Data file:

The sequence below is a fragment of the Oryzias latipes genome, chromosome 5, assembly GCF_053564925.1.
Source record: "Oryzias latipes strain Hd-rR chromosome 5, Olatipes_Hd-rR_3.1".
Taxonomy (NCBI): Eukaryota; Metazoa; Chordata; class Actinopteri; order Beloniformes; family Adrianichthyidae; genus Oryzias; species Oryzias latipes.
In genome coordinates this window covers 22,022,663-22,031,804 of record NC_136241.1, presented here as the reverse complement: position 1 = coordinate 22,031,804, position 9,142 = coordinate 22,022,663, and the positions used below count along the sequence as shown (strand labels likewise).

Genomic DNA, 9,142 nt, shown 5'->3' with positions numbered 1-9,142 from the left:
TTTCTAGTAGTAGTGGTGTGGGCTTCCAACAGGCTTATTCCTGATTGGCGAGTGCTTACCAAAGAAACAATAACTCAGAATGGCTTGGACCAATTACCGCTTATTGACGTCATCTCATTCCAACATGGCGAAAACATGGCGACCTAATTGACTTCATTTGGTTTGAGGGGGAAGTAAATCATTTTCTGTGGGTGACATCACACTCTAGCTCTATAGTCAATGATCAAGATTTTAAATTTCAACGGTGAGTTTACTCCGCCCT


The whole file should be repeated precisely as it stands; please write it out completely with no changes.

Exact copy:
The sequence below is a fragment of the Oryzias latipes genome, chromosome 5, assembly GCF_053564925.1.
Source record: "Oryzias latipes strain Hd-rR chromosome 5, Olatipes_Hd-rR_3.1".
Taxonomy (NCBI): Eukaryota; Metazoa; Chordata; class Actinopteri; order Beloniformes; family Adrianichthyidae; genus Oryzias; species Oryzias latipes.
In genome coordinates this window covers 22,022,663-22,031,804 of record NC_136241.1, presented here as the reverse complement: position 1 = coordinate 22,031,804, position 9,142 = coordinate 22,022,663, and the positions used below count along the sequence as shown (strand labels likewise).

Genomic DNA, 9,142 nt, shown 5'->3' with positions numbered 1-9,142 from the left:
TTTCTAGTAGTAGTGGTGTGGGCTTCCAACAGGCTTATTCCTGATTGGCGAGTGCTTACCAAAGAAACAATAACTCAGAATGGCTTGGACCAATTACCGCTTATTGACGTCATCTCATTCCAACATGGCGAAAACATGGCGACCTAATTGACTTCATTTGGTTTGAGGGGGAAGTAAATCATTTTCTGTGGGTGACATCACACTCTAGCTCTATAGTCAATGATCAAGATTTTAAATTTCAACGGTGAGTTTACTCCGCCCT